How many times have you repeated some variation of, “If only…” when it comes to body change and fat loss? Probably thousands, like me.
Here are some of my favorites from my personal history:
- If only I could control my eating!
- If only I could actually DO what I KNOW!
- If only I could lose these last 10 lbs!
- If only I could have her legs!
- If only I didn’t love peanut butter!
- If only I didn’t care what I looked like!
- If only I didn’t do fitness for a living, I could eat whatever I want and not give a shit. <— Lol. My personal favorite :)
The bottom line for me it this, though…I want to do fitness for living, I want to be able to eat peanut butter without feeling guilty and I want to care about what I look like. Besides, I know that the alternatives of the above scenarios would not actually make me any happier. There would always be something else I would search for “out there” to make me feel better “in here” or inside myself. And whenever I look for affirmation “out there” it’s no doubt short-lived. So, the problem is not that I don’t have someone else’s legs or getting rid of those last 10 lbs.
The problem is that I need to get my mind right.
There is no separating mental fitness and physical fitness. There are examples of people who walk around at 12% body fat who hate their physiques with a passion. And there are examples of obese people who love the way they look.
Self-perception is subjective.
Is obese healthy? No. But I would argue that it is no worse than someone who is fit and lean but who can’t appreciate it and is constantly employing negative self-talk and poor body image.
The idea that we need negative motivators like guilt, remorse and depression to spur us to action is simply not true. And there are plenty of change psychology studies to show it (read ‘The Willpower Instinct’ by Kelly McGonigal). Using negative self-talk to “keep us in line” with our eating does not work in the long run. And in fact, the more negative feedback we use, the less motivated we are to keep going and the more hopeless we feel.
Simply feeling and saying out loud the words, “I suck at eating healthy” only affirms that we do and will indeed, continue to suck at eating healthy. That’s how much power your own words can hold.
Self-assessments are, by nature, subjective. And sorry, but most people are probably the worst judges of their own progress and current physique. With that being said, however, we can learn to speak a new body-assessment language that allows for us to find results while also being kind to ourselves.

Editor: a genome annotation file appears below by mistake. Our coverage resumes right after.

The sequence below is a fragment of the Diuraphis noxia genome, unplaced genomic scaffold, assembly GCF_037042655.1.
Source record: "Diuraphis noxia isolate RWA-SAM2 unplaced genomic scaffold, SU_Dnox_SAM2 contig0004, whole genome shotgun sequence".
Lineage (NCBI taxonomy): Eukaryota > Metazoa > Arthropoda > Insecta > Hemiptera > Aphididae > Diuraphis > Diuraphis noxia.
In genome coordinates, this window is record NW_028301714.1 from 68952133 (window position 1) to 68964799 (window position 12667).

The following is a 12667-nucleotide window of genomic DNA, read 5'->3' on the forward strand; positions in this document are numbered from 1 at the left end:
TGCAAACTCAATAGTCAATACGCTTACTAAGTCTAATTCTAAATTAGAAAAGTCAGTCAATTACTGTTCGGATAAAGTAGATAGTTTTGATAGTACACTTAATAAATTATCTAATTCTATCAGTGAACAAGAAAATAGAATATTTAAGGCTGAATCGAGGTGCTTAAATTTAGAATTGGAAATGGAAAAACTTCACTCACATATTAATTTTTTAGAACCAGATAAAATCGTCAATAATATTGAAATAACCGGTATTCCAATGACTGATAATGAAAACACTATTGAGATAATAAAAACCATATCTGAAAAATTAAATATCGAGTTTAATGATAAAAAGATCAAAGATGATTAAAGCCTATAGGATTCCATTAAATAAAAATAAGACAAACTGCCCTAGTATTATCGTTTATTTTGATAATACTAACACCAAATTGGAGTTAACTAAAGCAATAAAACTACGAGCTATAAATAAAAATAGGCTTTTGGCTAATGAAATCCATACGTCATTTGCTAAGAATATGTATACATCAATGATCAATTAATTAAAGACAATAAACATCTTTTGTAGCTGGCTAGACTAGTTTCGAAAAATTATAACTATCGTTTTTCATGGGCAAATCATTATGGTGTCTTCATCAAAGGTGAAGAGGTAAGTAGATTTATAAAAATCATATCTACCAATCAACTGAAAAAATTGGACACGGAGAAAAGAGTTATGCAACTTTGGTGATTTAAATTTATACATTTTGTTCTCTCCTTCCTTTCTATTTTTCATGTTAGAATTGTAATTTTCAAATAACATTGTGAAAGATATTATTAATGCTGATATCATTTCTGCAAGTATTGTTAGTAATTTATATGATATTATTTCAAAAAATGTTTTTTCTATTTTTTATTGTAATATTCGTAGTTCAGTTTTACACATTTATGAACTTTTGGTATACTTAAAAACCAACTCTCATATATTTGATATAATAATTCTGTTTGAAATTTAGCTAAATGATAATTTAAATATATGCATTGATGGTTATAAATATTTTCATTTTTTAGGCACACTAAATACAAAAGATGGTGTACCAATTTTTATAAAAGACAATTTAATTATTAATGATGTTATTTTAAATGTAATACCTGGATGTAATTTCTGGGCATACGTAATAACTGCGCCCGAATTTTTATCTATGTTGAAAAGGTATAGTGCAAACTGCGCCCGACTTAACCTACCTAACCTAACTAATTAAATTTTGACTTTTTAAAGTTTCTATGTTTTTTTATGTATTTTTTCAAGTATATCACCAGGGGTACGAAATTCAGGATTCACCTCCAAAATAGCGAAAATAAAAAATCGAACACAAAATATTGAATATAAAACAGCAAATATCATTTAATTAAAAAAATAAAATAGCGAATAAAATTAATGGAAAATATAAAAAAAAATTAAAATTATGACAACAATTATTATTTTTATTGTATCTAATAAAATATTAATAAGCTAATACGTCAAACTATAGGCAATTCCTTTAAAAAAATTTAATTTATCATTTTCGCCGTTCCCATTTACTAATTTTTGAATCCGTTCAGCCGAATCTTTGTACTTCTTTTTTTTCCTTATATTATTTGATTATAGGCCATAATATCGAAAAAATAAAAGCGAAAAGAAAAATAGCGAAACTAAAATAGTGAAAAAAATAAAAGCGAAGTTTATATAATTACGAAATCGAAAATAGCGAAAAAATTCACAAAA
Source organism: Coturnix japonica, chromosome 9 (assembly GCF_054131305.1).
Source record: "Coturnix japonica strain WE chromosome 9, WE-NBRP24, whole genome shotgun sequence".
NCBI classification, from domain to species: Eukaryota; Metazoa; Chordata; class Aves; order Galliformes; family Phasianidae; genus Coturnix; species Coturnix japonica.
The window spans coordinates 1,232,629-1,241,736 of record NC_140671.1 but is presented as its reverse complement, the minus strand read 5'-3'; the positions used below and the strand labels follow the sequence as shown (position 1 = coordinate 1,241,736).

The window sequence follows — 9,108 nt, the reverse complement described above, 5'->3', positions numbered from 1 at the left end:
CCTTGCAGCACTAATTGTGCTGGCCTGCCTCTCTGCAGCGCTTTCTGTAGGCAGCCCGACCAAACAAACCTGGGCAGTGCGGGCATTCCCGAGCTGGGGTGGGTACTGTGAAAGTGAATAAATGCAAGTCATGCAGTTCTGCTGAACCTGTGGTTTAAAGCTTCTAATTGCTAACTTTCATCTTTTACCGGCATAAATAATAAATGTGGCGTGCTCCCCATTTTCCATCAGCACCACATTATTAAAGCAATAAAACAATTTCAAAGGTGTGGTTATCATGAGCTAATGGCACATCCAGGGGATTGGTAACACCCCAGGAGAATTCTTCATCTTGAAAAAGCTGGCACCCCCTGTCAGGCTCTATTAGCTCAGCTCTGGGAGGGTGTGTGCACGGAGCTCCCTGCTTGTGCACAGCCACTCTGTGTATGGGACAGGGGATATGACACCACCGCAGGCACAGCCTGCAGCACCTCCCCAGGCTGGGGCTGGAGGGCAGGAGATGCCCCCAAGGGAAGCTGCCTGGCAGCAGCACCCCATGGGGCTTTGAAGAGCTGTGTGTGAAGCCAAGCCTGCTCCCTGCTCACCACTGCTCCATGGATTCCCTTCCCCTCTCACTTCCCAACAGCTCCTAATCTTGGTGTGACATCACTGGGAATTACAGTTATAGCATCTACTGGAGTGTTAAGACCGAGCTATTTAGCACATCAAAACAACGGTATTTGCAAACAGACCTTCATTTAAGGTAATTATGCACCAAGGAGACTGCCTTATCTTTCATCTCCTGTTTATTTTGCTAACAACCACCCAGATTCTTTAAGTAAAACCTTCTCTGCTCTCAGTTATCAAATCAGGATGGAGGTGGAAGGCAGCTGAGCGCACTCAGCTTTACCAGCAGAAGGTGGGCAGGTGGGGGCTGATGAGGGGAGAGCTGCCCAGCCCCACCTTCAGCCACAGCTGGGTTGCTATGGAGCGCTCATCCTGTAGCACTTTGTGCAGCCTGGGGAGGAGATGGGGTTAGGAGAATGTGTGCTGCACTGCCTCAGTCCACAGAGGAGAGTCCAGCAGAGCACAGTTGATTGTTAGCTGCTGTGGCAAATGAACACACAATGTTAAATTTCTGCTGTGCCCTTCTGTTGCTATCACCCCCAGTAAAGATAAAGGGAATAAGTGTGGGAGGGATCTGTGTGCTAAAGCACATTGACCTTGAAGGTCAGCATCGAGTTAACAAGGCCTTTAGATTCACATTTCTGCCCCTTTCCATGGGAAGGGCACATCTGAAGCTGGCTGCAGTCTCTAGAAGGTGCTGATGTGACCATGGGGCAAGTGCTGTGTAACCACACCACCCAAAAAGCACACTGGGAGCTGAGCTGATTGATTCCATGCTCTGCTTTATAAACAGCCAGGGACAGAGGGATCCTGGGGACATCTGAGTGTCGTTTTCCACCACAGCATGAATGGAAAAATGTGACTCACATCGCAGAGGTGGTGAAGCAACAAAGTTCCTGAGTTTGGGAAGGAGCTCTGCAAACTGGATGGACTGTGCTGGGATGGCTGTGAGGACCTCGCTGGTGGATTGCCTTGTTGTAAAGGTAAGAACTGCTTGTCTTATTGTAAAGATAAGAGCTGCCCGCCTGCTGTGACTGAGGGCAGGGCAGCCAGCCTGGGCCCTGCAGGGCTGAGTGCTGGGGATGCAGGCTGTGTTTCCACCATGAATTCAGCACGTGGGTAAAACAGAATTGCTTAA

This switch starts with understanding that we have a CHOICE about how we talk to ourselves.
We have a choice to NOT use negative reinforcement in order scare ourselves into dietary compliance. Though we think we need negative feelings of guilt, remorse and self-reprimands to stay “on track,” research shows that, in the long run, we are going to do what we’re going to do regardless of the nature of feelings we acknowledge. In fact, I would argue that it’s only when we stop with the negative self-talk that we can gain back our control over food.
“The curious paradox is that when I accept myself just as I am, then I can change.”
When we allow ourselves to be driven by guilt and remorse around food, we give all of our power over. The scary part comes in when we stop employing negative drivers and think that we’ll just blow up as a result. NOT the case. Food simply loses its hold.
So, a couple questions for you to think about:
- Could you start to become aware of those times when you are employing negative self-talk?
- Could you “stop and flip” those feelings, allowing yourself to simple be ok in that moment? (scary!?) :)
- Could you back up and see the fat loss process from a higher place–a place where you need and want to find a way to do it forever?
- Could you be OK if you never lost 1 more pound?
- Would your significant other stop being attracted to you? Would your children stop loving you? Would you lose your intellect or your sense of humor?
- What would be THE WORST CASE scenario if you never lost another pound? Could you deal? (HINT: Of course you could!)